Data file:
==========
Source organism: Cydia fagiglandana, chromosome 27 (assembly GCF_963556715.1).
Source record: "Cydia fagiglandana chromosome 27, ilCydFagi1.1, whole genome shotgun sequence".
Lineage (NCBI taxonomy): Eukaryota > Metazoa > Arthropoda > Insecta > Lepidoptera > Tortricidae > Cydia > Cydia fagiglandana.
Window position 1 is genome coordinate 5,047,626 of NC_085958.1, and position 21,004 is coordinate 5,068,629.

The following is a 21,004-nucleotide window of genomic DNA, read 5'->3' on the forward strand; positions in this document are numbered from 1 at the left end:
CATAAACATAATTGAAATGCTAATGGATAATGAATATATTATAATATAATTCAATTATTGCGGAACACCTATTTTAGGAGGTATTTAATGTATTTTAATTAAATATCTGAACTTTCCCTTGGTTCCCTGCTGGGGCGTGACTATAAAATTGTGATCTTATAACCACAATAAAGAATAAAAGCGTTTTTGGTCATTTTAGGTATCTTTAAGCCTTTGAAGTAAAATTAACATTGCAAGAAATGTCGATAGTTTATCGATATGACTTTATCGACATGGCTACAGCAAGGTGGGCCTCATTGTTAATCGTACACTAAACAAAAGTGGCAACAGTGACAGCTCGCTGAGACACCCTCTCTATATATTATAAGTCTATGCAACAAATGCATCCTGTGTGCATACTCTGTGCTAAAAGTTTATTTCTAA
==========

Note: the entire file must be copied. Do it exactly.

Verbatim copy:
Source organism: Cydia fagiglandana, chromosome 27 (assembly GCF_963556715.1).
Source record: "Cydia fagiglandana chromosome 27, ilCydFagi1.1, whole genome shotgun sequence".
Lineage (NCBI taxonomy): Eukaryota > Metazoa > Arthropoda > Insecta > Lepidoptera > Tortricidae > Cydia > Cydia fagiglandana.
Window position 1 is genome coordinate 5,047,626 of NC_085958.1, and position 21,004 is coordinate 5,068,629.

The following is a 21,004-nucleotide window of genomic DNA, read 5'->3' on the forward strand; positions in this document are numbered from 1 at the left end:
CATAAACATAATTGAAATGCTAATGGATAATGAATATATTATAATATAATTCAATTATTGCGGAACACCTATTTTAGGAGGTATTTAATGTATTTTAATTAAATATCTGAACTTTCCCTTGGTTCCCTGCTGGGGCGTGACTATAAAATTGTGATCTTATAACCACAATAAAGAATAAAAGCGTTTTTGGTCATTTTAGGTATCTTTAAGCCTTTGAAGTAAAATTAACATTGCAAGAAATGTCGATAGTTTATCGATATGACTTTATCGACATGGCTACAGCAAGGTGGGCCTCATTGTTAATCGTACACTAAACAAAAGTGGCAACAGTGACAGCTCGCTGAGACACCCTCTCTATATATTATAAGTCTATGCAACAAATGCATCCTGTGTGCATACTCTGTGCTAAAAGTTTATTTCTAA